In addition, Federal investigation of conditions in the Mississippi state prison system has continued.
In November 2015, Christopher Epps resigned as commissioner of the Mississippi Department of Corrections, which he had headed since 2002; he was one of the most experienced prison administrators nationally.
He and a former state legislator were indicted on 49 federal counts of bribery and kickbacks related to private companies operating in prisons.
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The number of prisoners at the facility increased but was not accompanied by appropriate staffing.
In addition, prisoners were aging; by 2006 prisoners up to age 21 were housed there.
Older prisoners in their early 20s were added during expansion of the population.
on behalf of the Mississippi Department of Corrections, located in Walnut Grove, Mississippi.
It has been accredited twice by the American Correctional Association, most recently in 2012, and has a capacity of 1,461 prisoners.
From 2003 to 2010, the prison was operated by Cornell Companies as a facility for youthful offenders; the company merged with GEO Group in 2010.
GEO operated the facility until April 2012; it housed juvenile prisoners who had been convicted of felonies and sentenced as adults.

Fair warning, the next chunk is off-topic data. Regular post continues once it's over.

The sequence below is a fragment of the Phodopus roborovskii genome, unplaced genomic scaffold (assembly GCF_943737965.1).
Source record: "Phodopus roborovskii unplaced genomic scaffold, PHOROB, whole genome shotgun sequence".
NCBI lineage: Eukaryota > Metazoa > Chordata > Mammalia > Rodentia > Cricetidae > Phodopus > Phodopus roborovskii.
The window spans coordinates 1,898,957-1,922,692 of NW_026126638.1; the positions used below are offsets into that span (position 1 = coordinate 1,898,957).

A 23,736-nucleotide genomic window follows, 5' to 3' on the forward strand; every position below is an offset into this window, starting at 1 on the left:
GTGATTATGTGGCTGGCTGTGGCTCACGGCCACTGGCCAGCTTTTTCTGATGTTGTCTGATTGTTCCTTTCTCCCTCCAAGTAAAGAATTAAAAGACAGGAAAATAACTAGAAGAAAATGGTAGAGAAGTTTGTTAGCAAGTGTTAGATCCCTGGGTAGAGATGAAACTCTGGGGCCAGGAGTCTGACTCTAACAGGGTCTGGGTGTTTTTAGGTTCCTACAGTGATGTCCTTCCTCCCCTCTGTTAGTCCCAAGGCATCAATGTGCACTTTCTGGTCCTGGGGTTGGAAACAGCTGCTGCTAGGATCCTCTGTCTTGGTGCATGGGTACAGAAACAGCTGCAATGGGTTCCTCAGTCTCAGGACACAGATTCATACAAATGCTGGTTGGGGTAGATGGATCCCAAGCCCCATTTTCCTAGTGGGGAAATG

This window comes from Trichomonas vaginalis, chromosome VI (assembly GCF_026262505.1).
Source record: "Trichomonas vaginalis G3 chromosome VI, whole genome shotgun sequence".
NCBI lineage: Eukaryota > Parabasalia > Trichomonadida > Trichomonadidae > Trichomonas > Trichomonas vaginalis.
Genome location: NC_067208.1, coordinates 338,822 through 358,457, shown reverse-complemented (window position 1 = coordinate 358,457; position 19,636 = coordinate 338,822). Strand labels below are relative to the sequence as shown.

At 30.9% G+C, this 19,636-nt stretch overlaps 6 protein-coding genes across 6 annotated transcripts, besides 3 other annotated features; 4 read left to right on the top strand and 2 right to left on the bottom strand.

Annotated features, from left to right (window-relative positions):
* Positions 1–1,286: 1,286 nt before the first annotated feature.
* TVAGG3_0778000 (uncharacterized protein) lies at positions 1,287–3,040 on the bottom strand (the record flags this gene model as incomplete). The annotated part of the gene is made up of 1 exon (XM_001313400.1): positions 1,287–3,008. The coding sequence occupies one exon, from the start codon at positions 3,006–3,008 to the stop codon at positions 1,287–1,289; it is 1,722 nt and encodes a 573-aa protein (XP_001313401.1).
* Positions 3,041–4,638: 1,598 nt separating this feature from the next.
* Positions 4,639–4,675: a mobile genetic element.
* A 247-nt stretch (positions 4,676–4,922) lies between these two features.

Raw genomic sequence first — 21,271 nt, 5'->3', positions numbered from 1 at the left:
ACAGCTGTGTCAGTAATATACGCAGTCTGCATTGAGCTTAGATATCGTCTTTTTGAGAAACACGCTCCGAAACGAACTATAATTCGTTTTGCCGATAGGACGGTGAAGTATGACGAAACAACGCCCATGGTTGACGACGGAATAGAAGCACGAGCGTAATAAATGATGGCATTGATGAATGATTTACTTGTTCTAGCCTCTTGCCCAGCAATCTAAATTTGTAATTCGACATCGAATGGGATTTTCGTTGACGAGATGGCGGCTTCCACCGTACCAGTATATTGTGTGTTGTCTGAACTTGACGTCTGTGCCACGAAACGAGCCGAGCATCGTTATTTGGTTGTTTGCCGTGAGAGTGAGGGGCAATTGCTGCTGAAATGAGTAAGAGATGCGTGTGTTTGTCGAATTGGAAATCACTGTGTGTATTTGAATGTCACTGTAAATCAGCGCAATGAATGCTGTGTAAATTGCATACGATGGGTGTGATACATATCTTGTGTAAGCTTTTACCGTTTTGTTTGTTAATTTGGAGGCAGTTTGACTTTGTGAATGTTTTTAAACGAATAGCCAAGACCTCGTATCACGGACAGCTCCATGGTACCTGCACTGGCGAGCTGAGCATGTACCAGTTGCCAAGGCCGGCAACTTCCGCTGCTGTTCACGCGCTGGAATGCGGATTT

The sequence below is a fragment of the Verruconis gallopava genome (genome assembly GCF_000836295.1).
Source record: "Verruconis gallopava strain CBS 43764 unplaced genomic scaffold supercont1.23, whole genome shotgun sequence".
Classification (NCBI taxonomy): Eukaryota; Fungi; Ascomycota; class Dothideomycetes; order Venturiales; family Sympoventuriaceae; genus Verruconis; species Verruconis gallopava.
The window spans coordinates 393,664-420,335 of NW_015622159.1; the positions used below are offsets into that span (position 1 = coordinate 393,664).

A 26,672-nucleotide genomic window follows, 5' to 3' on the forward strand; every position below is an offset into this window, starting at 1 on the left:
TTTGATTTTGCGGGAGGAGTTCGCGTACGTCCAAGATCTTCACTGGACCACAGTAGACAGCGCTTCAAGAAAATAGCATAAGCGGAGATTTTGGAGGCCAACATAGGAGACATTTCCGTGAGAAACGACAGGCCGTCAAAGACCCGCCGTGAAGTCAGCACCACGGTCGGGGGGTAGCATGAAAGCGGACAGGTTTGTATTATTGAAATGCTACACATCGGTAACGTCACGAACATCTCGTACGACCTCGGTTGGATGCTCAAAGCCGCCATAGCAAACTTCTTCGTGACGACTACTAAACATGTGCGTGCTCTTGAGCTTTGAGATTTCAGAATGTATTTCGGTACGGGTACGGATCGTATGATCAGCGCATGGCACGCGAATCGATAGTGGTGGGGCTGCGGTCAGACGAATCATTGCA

Following a 2012 settlement of a 2010 class action suit against the facility's staff and management, and the state, for abuses and neglect of prisoners, youthful offenders were transferred to a state facility to be operated to juvenile justice standards.
In addition, the state is prohibited by the court decree from subjecting any youthful offender to solitary confinement, the first time a federal court has so ruled.
Walnut Grove has since been operated as an adult facility, and is under regular oversight by a court monitor to ensure conditions are improved.
In 2013, a class action suit was filed against the state and the private prison company because of conditions at East Mississippi Correctional Facility, where mentally ill prisoners are held and treated.